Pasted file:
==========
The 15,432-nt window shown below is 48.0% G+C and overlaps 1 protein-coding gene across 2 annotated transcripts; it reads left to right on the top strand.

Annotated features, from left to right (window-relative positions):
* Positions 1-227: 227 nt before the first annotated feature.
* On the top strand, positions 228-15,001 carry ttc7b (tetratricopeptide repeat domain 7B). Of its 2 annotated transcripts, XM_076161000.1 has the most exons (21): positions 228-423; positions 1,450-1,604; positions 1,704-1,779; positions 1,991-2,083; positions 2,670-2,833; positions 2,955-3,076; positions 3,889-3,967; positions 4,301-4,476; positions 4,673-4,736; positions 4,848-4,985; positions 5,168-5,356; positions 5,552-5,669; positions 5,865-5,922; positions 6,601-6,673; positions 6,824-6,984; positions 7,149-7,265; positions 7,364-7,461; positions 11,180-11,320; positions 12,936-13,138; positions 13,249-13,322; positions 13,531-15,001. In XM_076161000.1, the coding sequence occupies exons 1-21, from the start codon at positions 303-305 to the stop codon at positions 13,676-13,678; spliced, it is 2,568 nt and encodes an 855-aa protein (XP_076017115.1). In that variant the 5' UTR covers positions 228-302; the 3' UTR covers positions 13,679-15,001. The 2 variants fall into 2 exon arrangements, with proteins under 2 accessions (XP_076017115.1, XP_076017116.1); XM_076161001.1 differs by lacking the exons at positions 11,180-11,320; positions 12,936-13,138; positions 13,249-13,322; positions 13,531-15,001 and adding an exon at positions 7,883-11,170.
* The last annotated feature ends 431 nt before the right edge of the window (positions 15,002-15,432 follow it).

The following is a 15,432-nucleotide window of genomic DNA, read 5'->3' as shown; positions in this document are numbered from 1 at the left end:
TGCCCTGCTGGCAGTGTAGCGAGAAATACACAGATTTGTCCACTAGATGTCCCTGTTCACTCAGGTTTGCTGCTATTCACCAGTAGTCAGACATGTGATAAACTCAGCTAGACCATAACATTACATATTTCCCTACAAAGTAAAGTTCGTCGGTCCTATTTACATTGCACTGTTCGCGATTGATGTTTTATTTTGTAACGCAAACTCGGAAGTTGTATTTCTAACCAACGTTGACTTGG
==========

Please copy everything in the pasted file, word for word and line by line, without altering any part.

The 15,432-nt window shown below is 48.0% G+C and overlaps 1 protein-coding gene across 2 annotated transcripts; it reads left to right on the top strand.

Annotated features, from left to right (window-relative positions):
* Positions 1-227: 227 nt before the first annotated feature.
* On the top strand, positions 228-15,001 carry ttc7b (tetratricopeptide repeat domain 7B). Of its 2 annotated transcripts, XM_076161000.1 has the most exons (21): positions 228-423; positions 1,450-1,604; positions 1,704-1,779; positions 1,991-2,083; positions 2,670-2,833; positions 2,955-3,076; positions 3,889-3,967; positions 4,301-4,476; positions 4,673-4,736; positions 4,848-4,985; positions 5,168-5,356; positions 5,552-5,669; positions 5,865-5,922; positions 6,601-6,673; positions 6,824-6,984; positions 7,149-7,265; positions 7,364-7,461; positions 11,180-11,320; positions 12,936-13,138; positions 13,249-13,322; positions 13,531-15,001. In XM_076161000.1, the coding sequence occupies exons 1-21, from the start codon at positions 303-305 to the stop codon at positions 13,676-13,678; spliced, it is 2,568 nt and encodes an 855-aa protein (XP_076017115.1). In that variant the 5' UTR covers positions 228-302; the 3' UTR covers positions 13,679-15,001. The 2 variants fall into 2 exon arrangements, with proteins under 2 accessions (XP_076017115.1, XP_076017116.1); XM_076161001.1 differs by lacking the exons at positions 11,180-11,320; positions 12,936-13,138; positions 13,249-13,322; positions 13,531-15,001 and adding an exon at positions 7,883-11,170.
* The last annotated feature ends 431 nt before the right edge of the window (positions 15,002-15,432 follow it).

The following is a 15,432-nucleotide window of genomic DNA, read 5'->3' as shown; positions in this document are numbered from 1 at the left end:
TGCCCTGCTGGCAGTGTAGCGAGAAATACACAGATTTGTCCACTAGATGTCCCTGTTCACTCAGGTTTGCTGCTATTCACCAGTAGTCAGACATGTGATAAACTCAGCTAGACCATAACATTACATATTTCCCTACAAAGTAAAGTTCGTCGGTCCTATTTACATTGCACTGTTCGCGATTGATGTTTTATTTTGTAACGCAAACTCGGAAGTTGTATTTCTAACCAACGTTGACTTGG